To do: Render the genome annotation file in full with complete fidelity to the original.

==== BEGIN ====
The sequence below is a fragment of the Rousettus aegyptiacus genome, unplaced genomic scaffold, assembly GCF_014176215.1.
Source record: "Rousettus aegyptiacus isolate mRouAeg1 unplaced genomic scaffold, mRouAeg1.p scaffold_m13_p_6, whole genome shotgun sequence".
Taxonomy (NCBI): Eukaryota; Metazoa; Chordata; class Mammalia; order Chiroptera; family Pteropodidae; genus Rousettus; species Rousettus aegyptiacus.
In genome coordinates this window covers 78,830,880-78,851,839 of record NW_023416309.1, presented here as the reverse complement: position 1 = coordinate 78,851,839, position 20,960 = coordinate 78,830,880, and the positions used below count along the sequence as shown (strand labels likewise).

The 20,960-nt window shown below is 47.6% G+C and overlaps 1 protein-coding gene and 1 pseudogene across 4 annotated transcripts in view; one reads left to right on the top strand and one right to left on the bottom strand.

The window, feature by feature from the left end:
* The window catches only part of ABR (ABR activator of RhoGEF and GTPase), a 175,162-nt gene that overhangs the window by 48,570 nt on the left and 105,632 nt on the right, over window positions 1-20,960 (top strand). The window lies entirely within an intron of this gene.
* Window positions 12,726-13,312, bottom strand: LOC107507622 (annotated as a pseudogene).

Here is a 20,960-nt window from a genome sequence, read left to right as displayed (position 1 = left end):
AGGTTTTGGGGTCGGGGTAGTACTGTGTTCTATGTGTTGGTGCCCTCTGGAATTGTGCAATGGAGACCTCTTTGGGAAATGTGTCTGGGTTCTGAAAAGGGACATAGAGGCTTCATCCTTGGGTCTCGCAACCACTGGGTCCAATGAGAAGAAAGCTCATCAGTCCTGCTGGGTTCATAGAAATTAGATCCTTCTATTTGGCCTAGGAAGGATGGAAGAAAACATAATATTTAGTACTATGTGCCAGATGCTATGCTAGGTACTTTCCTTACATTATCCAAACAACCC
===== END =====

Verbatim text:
The sequence below is a fragment of the Rousettus aegyptiacus genome, unplaced genomic scaffold, assembly GCF_014176215.1.
Source record: "Rousettus aegyptiacus isolate mRouAeg1 unplaced genomic scaffold, mRouAeg1.p scaffold_m13_p_6, whole genome shotgun sequence".
Taxonomy (NCBI): Eukaryota; Metazoa; Chordata; class Mammalia; order Chiroptera; family Pteropodidae; genus Rousettus; species Rousettus aegyptiacus.
In genome coordinates this window covers 78,830,880-78,851,839 of record NW_023416309.1, presented here as the reverse complement: position 1 = coordinate 78,851,839, position 20,960 = coordinate 78,830,880, and the positions used below count along the sequence as shown (strand labels likewise).

The 20,960-nt window shown below is 47.6% G+C and overlaps 1 protein-coding gene and 1 pseudogene across 4 annotated transcripts in view; one reads left to right on the top strand and one right to left on the bottom strand.

The window, feature by feature from the left end:
* The window catches only part of ABR (ABR activator of RhoGEF and GTPase), a 175,162-nt gene that overhangs the window by 48,570 nt on the left and 105,632 nt on the right, over window positions 1-20,960 (top strand). The window lies entirely within an intron of this gene.
* Window positions 12,726-13,312, bottom strand: LOC107507622 (annotated as a pseudogene).

Here is a 20,960-nt window from a genome sequence, read left to right as displayed (position 1 = left end):
AGGTTTTGGGGTCGGGGTAGTACTGTGTTCTATGTGTTGGTGCCCTCTGGAATTGTGCAATGGAGACCTCTTTGGGAAATGTGTCTGGGTTCTGAAAAGGGACATAGAGGCTTCATCCTTGGGTCTCGCAACCACTGGGTCCAATGAGAAGAAAGCTCATCAGTCCTGCTGGGTTCATAGAAATTAGATCCTTCTATTTGGCCTAGGAAGGATGGAAGAAAACATAATATTTAGTACTATGTGCCAGATGCTATGCTAGGTACTTTCCTTACATTATCCAAACAACCC